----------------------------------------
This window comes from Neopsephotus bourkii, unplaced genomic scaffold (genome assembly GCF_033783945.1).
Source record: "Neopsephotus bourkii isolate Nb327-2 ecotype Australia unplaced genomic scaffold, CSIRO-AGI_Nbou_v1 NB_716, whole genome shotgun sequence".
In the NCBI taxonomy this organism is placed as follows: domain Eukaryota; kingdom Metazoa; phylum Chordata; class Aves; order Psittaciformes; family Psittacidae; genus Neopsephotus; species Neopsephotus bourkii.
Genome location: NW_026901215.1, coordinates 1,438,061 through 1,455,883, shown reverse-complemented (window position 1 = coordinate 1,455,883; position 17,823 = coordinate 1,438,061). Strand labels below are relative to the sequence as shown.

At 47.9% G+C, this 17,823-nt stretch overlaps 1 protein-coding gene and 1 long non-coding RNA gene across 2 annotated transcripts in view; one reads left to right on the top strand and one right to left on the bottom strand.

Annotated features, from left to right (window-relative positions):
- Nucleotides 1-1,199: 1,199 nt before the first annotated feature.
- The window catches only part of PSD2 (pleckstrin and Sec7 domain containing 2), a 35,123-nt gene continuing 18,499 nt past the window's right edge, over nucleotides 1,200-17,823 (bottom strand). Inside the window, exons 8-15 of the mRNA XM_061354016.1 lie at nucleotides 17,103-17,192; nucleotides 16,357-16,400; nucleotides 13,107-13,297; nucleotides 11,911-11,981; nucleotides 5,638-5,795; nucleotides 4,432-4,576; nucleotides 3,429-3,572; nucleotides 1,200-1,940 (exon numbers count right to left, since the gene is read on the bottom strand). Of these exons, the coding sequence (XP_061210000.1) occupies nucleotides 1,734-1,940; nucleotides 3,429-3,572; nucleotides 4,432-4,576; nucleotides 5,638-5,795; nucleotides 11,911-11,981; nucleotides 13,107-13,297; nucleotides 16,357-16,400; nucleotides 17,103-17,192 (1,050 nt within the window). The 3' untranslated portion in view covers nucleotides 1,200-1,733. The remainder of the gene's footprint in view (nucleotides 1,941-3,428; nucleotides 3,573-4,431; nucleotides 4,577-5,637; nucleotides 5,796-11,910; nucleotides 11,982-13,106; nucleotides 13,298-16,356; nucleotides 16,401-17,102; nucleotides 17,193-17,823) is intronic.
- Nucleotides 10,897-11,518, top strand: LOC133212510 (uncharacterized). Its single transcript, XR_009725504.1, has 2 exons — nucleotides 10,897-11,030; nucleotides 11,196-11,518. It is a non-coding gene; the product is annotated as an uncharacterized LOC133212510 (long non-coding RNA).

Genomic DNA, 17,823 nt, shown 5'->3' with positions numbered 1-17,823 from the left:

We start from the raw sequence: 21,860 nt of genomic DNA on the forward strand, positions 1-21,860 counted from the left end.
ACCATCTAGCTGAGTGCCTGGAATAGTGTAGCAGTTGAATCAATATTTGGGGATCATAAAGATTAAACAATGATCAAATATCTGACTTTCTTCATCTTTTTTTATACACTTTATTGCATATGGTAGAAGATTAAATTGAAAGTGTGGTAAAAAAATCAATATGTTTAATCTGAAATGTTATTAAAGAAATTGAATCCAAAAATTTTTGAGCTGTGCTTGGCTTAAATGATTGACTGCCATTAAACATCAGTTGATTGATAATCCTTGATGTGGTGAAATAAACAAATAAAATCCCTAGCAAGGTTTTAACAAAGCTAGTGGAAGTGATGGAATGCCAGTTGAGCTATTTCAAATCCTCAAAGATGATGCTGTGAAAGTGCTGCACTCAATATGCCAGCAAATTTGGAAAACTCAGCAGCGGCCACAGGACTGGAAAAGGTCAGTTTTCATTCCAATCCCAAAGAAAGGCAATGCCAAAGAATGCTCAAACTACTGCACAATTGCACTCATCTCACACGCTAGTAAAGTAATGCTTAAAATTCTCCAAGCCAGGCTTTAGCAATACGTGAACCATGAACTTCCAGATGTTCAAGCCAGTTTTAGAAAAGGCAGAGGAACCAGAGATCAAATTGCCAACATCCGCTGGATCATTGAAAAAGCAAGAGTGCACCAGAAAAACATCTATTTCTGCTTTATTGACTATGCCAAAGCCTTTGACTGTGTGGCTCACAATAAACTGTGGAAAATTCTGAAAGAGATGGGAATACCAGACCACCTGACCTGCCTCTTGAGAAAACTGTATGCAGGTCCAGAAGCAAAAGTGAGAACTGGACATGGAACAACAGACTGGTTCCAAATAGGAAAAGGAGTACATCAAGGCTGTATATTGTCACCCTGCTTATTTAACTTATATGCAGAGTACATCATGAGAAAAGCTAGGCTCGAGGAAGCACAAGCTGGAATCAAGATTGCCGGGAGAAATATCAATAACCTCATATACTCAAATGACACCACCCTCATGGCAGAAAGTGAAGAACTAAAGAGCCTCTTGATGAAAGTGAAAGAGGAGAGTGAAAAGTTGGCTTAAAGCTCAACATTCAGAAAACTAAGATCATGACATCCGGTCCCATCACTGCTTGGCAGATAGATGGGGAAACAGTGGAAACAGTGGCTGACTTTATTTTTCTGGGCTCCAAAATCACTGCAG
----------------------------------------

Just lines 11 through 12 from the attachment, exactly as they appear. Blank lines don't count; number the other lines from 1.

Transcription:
We start from the raw sequence: 21,860 nt of genomic DNA on the forward strand, positions 1-21,860 counted from the left end.
ACCATCTAGCTGAGTGCCTGGAATAGTGTAGCAGTTGAATCAATATTTGGGGATCATAAAGATTAAACAATGATCAAATATCTGACTTTCTTCATCTTTTTTTATACACTTTATTGCATATGGTAGAAGATTAAATTGAAAGTGTGGTAAAAAAATCAATATGTTTAATCTGAAATGTTATTAAAGAAATTGAATCCAAAAATTTTTGAGCTGTGCTTGGCTTAAATGATTGACTGCCATTAAACATCAGTTGATTGATAATCCTTGATGTGGTGAAATAAACAAATAAAATCCCTAGCAAGGTTTTAACAAAGCTAGTGGAAGTGATGGAATGCCAGTTGAGCTATTTCAAATCCTCAAAGATGATGCTGTGAAAGTGCTGCACTCAATATGCCAGCAAATTTGGAAAACTCAGCAGCGGCCACAGGACTGGAAAAGGTCAGTTTTCATTCCAATCCCAAAGAAAGGCAATGCCAAAGAATGCTCAAACTACTGCACAATTGCACTCATCTCACACGCTAGTAAAGTAATGCTTAAAATTCTCCAAGCCAGGCTTTAGCAATACGTGAACCATGAACTTCCAGATGTTCAAGCCAGTTTTAGAAAAGGCAGAGGAACCAGAGATCAAATTGCCAACATCCGCTGGATCATTGAAAAAGCAAGAGTGCACCAGAAAAACATCTATTTCTGCTTTATTGACTATGCCAAAGCCTTTGACTGTGTGGCTCACAATAAACTGTGGAAAATTCTGAAAGAGATGGGAATACCAGACCACCTGACCTGCCTCTTGAGAAAACTGTATGCAGGTCCAGAAGCAAAAGTGAGAACTGGACATGGAACAACAGACTGGTTCCAAATAGGAAAAGGAGTACATCAAGGCTGTATATTGTCACCCTGCTTATTTAACTTATATGCAGAGTACATCATGAGAAAAGCTAGGCTCGAGGAAGCACAAGCTGGAATCAAGATTGCCGGGAGAAATATCAATAACCTCATATACTCAAATGACACCACCCTCATGGCAGAAAGTGAAGAACTAAAGAGCCTCTTGATGAAAGTGAAAGAGGAGAGTGAAAAGTTGGCTTAAAGCTCAACATTCAGAAAACTAAGATCATGACATCCGGTCCCATCACTGCTTGGCAGATAGATGGGGAAACAGTGGAAACAGTGGCTGACTTTATTTTTCTGGGCTCCAAAATCACTGCAG